When To Jump Ship on Your Savings Account

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With the average savings account interest rate hovering around a measly 0.23%, as measured by the BankingMyWay Savings Account Rate Tracker, frustrated bank consumers may already be halfway out the door.

And the consumer who does so may have plenty of company. According to a 2009 study of consumer bank satisfaction by J.D Power and Associates, only 35% of customers say they are highly committed to their retail bank this year, compared with 37% in 2008 and 41% in 2007. "On average, highly committed customers use more products, give more referrals and are much less likely to switch to
another bank, compared with customers who have lower commitment levels," the study reports.

The study also noted that consumers reporting the lowest levels of satisfaction with their banks in 2009 have deposit balances that are 15% higher than average.

But not all banks are the same, and some savings accounts are worth keeping – and some are worth abandoning. How can you tell the difference? If, for example, your bank is sloughing off on interest rate performance, but raising fees anyway, it might be time to close your savings account and move on down the road.

But that’s not the only reason – let’s examine some red flags that could leave you waving “bye-bye” to your bank. 

Interest rates that just aren’t competitive. A cursory search of the BankingMyWay Savings Rate Search Tool shows how banks – even in the same state – can vary widely when it comes to savings rates. Take the state of New York. There, you can find a CheckSpring Bank in the Bronx that offers a savings account with a 2.02% APY, with a minimum $1,000 deposit. But you can also find an APY First Source Federal Credit Union, which offers only a 0.25% APY, albeit with only a nominal ($5) minimum deposit. The moral of the story? Always be on the lookout for significantly better rates – and always use the BankingMyWay Savings Rate Tracker.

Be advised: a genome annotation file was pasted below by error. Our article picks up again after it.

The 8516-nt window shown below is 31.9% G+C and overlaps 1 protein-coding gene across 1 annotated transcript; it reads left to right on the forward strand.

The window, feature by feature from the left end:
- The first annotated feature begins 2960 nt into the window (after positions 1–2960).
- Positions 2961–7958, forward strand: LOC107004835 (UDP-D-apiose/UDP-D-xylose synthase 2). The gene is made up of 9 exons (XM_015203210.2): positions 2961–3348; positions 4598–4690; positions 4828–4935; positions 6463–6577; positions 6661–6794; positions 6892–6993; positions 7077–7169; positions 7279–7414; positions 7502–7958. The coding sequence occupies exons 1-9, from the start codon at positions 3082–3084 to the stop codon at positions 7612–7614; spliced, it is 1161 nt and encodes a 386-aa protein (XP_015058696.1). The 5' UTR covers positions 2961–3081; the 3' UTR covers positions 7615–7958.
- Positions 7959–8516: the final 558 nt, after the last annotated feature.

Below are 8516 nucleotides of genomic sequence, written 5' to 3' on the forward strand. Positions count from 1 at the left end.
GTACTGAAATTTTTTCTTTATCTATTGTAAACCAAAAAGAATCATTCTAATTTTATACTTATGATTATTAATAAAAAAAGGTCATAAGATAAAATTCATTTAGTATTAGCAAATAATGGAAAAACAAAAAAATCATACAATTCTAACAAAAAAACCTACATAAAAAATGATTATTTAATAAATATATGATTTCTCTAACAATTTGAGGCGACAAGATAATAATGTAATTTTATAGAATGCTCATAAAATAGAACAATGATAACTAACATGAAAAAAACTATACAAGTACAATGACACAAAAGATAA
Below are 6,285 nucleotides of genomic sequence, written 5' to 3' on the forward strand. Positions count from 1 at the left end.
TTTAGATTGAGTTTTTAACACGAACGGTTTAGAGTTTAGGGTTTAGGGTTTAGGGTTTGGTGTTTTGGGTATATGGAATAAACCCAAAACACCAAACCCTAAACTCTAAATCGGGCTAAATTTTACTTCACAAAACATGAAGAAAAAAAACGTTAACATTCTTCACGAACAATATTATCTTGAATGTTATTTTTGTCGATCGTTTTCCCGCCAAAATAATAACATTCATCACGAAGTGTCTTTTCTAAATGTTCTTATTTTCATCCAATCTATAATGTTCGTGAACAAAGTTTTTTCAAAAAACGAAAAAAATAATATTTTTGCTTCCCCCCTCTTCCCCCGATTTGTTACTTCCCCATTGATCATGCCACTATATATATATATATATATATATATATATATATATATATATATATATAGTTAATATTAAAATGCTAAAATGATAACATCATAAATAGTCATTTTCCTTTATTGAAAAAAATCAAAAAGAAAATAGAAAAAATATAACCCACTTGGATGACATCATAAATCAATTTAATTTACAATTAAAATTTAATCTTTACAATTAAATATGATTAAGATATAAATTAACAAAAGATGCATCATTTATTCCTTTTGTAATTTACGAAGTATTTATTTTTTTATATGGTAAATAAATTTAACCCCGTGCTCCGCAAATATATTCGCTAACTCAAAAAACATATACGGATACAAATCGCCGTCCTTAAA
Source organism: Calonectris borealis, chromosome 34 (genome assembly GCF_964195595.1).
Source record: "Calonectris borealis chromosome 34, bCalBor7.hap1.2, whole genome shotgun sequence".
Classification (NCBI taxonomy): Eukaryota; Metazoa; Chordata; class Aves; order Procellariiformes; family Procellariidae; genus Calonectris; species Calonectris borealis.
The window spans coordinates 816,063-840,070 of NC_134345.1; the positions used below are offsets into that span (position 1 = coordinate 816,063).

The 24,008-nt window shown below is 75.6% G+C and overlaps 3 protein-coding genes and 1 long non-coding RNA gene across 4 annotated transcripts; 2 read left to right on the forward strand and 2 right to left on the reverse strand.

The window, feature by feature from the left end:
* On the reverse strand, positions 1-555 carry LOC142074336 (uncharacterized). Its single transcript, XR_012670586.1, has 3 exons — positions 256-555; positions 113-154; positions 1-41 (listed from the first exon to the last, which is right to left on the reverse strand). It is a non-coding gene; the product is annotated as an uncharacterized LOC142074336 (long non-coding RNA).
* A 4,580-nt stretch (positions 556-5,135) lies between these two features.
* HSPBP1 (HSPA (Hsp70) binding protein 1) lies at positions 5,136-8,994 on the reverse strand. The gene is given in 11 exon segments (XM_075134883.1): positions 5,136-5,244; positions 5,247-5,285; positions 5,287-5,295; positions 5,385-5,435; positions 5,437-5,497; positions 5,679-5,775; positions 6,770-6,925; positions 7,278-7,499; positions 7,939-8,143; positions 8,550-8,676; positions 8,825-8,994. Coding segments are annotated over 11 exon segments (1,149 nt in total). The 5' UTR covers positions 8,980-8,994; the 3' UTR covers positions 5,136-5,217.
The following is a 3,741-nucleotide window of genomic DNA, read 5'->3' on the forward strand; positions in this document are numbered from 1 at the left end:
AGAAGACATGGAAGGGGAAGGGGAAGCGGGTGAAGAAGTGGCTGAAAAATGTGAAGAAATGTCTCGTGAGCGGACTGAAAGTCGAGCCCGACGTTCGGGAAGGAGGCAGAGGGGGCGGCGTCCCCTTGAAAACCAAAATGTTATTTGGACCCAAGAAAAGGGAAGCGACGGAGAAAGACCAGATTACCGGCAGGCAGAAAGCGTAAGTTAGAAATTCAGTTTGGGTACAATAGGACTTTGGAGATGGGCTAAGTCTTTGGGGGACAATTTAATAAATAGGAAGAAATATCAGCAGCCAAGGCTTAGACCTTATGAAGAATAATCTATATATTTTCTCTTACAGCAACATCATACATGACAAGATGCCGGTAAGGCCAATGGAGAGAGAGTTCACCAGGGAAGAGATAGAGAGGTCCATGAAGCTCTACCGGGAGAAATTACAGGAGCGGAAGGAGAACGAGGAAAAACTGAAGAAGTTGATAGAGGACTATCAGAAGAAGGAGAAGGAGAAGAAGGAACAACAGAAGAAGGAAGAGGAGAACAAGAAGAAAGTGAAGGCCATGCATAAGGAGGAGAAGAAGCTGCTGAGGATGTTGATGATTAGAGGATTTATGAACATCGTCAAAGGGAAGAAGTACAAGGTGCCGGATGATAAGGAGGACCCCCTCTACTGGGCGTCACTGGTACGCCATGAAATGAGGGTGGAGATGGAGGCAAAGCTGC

High fees. More banks are billing themselves as “no-fee” banks, and that should be a real attention-grabber to a bank consumer whose bank charges a monthly fee or over-charges on overdrafts (the J.D. Power study reports that overdraft fees rose, on average, from $30 to $35 from 2008 to 2009). If you can’t convince your current bank to eliminate your monthly fee, or to cut out the nonsense of high overdraft fees, threaten to take your business elsewhere. If the bank doesn’t come around, find a better savings account deal down the street. Credit unions, by the way, have a reputation for lower fees – that could be a good place to start.

Lousy customer service. Bank customer service representatives who can only utter the word “no” aren’t worth your time and patience. You want to be able to go to your bank with a reasonable request and have the bank see it your way. But with banks hunkering down with tough credit restrictions, stingy rates and an addiction to higher fees, customer service is becoming a lost art. Your best bet? Ask around, do your research and find the banks that will treat you the way you deserve. Start with this bank survey from CheckMyFile.com.

In addition, be on the lookout for how you use your savings account. If you have a lot of money stashed away, and don’t really touch it, you can get a better rate if you put the money in a certificate of deposit. Or, if you wind up making a lot of transactions, maybe opt for a checking account, which should offer a higher interest rate.

In the end, it’s whatever works for you – and not what works for your bank.

—For the best rates on loans, bank accounts and credit cards, enter your ZIP code at BankingMyWay.com.

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